By Conrad Ford
For start-up companies and small business managers there are few more agonizing issues than deciding on how best to pursue payments from valued clients. There is a fine balance to be struck because you’ll want to retain positive relations without being taken advantage of or being left out of pocket for a damagingly long period of time.
Here’s 5 tips for simplifying the process and making sure even your most valuable clients pay your invoices on time.
1 – Don’t be afraid to ask
Enquiring as to the status of your invoice, whether it is overdue for payment or otherwise, is never going to be interpreted as an unprofessional or confrontational act on your part. In fact, any client, company or service provider worth doing business with will understand that you need to know whether or not payments are on their way. Therefore, you should never be concerned that an enquiry about an invoice will carry any kind of negative connotations or in any way jeopardise a relationship you consider valuable.
2 – Give your client a call
Rather than sit around worrying and wondering about whether or when an important invoice might be paid, you should pick up the phone and call someone who might be able to inform you with certainty. This is particularly the case of course if your important invoice is already overdue, in which case you’ve ever right to enquire, to urge your client to make the relevant payment and to seek reassurances that your invoice is in fact being processed as it should be.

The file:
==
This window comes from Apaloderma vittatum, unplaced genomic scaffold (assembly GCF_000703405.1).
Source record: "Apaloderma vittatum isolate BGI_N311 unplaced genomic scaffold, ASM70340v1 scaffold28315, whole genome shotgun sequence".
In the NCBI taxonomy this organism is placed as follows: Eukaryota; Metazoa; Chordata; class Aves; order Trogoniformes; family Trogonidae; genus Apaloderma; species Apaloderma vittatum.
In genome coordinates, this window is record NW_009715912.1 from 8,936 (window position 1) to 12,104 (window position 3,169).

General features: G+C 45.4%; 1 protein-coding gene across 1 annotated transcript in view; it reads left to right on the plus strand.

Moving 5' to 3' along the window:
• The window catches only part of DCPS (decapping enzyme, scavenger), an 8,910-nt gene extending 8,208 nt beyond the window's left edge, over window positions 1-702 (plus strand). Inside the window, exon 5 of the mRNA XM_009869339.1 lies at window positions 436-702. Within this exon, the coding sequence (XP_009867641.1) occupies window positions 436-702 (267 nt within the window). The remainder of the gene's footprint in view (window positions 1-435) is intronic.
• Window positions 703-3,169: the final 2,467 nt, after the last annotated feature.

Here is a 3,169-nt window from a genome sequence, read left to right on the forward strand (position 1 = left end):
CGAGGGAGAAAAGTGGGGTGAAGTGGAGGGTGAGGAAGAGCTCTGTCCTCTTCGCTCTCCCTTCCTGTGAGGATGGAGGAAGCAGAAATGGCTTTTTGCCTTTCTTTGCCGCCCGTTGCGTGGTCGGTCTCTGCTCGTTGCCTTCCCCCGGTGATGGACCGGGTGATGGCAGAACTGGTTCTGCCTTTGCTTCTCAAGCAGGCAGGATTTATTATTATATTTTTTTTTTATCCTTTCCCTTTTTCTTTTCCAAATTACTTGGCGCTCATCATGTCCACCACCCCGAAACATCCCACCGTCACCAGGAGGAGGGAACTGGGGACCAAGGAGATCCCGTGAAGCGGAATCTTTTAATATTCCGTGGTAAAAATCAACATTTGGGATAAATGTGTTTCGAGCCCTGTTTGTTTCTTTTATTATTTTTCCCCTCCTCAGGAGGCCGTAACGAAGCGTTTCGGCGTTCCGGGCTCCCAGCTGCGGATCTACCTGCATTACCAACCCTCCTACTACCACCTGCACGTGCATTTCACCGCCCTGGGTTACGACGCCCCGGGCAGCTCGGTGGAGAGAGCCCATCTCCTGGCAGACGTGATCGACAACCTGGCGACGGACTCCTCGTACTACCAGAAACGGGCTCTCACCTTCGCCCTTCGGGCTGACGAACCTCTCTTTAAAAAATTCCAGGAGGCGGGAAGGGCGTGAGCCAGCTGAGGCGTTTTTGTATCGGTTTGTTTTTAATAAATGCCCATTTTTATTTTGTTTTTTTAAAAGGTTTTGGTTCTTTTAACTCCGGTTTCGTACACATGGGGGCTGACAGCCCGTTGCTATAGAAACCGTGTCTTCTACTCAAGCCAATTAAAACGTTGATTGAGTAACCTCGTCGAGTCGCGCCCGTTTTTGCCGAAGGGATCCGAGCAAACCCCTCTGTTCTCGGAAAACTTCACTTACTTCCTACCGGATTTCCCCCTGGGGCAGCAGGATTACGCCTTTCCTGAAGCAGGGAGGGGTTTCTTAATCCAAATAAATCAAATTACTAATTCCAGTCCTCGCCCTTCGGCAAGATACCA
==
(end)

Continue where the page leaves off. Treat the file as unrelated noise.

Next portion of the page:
3 – Be polite but don’t be easily put off
Politeness often goes a long way in the context of small business operations and particularly when it comes to securing the relationships that underpin them. However, while you should always be well mannered in this context, you should also be persistent when you’re chasing payment from people or organisations you’d like to work with again in future.
It’s important to remember that seeking payments and clarity on invoices is not a hostile act and a polite approach is just as likely to instigate the results you want than a frustrated one. Crucially though, keeping your cool can be the difference between retaining a good working relationship and turning it sour.
4 – Look into automating your processes
There are many ways in which personalisation can help improve client communications but in the context of chasing up payments on late invoices the personal touch is not necessarily an advantage. In fact, automating the communicative processes involved and sticking to the same game plan in every instance can help remove some of the potential awkwardness or difficulties involved.
5 – Use third parties if problems persist
Clearly, no business manager or director will want to be in the position of having to seek third party assistance to recover money owed by an existing client. But cash flow is so important to small businesses that leaving invoices unpaid for a lengthy period of time can cause serious financial difficulties and have wide-ranging ramifications. So, third parties can actually be a big help and they should be brought in if you really need to see an overdue invoice issue resolved quickly. The key is to exercise discretion and, if possible, to avoid seeing a payment problem become a big deal that causes a relationship to breakdown.
It can be very challenging for small businesses to ensure regular and reliable payment on their invoices and there can be a tendency to overlook lateness involving valued clients. A proactive and uniform approach though can help separate issues around invoices from otherwise healthy and mutually beneficial working relationships.
Conrad Ford is the founder of Funding Options, which provides a range of online tools to help firms and their trusted advisers to manage funding and cash flow.